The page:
Features  |   July 2015
‘Face’ the Facts About Personal Advocacy
Author Affiliations
  • George Williams, II, M.D.
    Committee on Governmental Affairs
Article Information
Advocacy and Legislative Issues / Features
Features   |   July 2015
‘Face’ the Facts About Personal Advocacy
ASA Monitor 07 2015, Vol.79, 24-25.
ASA Monitor 07 2015, Vol.79, 24-25.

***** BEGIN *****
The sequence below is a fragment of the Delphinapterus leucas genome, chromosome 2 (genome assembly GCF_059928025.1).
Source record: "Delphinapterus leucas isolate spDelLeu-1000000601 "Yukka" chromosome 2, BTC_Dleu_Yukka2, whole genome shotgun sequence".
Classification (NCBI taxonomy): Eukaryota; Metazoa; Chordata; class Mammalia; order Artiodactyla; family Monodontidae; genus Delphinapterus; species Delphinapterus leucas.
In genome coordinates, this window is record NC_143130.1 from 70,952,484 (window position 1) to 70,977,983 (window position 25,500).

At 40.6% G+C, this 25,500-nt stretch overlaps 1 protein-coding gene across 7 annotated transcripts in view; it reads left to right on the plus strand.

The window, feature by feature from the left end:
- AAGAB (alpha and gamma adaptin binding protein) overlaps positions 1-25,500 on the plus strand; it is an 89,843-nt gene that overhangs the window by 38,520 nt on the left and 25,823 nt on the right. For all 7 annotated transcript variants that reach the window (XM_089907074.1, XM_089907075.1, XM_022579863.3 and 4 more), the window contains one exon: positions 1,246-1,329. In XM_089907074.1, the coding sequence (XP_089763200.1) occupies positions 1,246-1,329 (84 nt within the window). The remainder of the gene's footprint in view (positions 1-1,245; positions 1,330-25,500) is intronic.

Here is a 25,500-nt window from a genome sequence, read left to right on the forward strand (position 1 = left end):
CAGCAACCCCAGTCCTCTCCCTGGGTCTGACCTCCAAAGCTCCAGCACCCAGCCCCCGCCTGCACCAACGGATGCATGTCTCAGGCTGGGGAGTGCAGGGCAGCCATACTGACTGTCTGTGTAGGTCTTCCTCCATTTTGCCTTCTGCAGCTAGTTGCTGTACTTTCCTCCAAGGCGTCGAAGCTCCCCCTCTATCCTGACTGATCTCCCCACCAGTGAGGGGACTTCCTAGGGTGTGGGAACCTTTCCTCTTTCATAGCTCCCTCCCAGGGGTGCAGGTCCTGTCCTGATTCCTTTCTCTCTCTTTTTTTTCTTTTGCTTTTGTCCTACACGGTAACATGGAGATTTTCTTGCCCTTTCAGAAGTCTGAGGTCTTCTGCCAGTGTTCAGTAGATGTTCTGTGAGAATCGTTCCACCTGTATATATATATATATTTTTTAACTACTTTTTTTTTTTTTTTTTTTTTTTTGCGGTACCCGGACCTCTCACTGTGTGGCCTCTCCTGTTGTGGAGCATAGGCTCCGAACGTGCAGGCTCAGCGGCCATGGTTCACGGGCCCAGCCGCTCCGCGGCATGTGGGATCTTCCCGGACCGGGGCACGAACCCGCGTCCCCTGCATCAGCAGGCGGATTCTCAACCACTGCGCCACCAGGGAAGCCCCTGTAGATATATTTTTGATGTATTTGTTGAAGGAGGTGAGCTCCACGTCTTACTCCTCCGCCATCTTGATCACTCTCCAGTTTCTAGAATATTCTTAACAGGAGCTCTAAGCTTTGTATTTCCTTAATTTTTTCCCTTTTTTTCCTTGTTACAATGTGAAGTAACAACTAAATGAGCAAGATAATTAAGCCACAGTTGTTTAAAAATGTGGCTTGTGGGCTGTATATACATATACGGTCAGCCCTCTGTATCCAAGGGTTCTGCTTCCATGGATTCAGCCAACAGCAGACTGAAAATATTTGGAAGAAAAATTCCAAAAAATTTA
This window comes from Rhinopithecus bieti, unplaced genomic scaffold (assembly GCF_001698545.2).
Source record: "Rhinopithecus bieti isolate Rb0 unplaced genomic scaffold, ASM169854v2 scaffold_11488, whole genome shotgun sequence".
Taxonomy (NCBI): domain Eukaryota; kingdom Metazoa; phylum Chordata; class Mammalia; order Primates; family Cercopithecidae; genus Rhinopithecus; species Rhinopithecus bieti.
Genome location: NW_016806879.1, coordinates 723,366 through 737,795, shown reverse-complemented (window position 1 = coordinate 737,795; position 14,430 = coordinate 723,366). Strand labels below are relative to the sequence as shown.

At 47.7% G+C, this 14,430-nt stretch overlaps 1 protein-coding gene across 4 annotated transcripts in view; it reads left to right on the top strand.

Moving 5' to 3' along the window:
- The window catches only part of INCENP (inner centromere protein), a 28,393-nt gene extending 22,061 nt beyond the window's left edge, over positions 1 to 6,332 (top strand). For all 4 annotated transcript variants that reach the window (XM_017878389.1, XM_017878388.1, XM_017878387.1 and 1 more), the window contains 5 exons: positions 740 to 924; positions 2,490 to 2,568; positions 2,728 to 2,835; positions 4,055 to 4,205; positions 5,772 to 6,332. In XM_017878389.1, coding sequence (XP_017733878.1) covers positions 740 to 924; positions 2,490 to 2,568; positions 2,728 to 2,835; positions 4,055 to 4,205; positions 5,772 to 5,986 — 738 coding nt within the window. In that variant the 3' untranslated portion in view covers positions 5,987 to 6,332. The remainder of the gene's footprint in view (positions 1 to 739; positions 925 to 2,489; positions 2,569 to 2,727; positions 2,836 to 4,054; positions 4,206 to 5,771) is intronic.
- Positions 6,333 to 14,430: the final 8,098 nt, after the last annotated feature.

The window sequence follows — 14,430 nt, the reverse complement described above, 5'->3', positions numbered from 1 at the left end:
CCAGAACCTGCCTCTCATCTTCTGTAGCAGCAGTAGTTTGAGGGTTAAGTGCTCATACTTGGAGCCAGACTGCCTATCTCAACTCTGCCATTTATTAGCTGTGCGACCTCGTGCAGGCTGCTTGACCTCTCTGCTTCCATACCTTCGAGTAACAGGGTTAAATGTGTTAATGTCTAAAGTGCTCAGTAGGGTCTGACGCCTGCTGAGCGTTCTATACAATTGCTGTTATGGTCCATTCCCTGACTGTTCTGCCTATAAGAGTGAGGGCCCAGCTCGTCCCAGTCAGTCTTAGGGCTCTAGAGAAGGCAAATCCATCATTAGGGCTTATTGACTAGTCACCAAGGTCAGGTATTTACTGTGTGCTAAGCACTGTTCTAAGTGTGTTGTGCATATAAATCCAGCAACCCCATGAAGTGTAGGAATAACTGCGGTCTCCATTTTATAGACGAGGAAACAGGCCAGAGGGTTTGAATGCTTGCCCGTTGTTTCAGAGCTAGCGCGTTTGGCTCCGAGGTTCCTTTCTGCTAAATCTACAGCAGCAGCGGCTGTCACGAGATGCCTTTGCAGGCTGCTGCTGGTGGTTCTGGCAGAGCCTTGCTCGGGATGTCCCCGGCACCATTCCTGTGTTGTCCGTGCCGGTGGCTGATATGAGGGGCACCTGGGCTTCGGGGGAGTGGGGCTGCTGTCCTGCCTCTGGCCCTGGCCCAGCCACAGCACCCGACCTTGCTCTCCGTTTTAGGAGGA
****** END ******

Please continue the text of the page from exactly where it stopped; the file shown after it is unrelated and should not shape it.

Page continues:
Advocacy has been increasingly emphasized in organized medicine and graduate medical education over the past several years. In fact, the Accreditation Council for Graduate Medical Education (ACGME) core competencies state that advocacy should be actively taught during residency.1  While the degree to which advocacy should be taught is a matter of some debate, the consensus in organized medicine and in the medical literature is that there needs to be more advocacy on the part of physicians.2,3  Even with this known goal of increased advocacy education, there is currently a lack of “know how” by the average physician anesthesiologist in terms of “how” to engage in advocacy. While there are entire college degrees in the art of advocacy and the science of influencing political events, the key component of this can generally be summarized into one principle concept: relationships matter.
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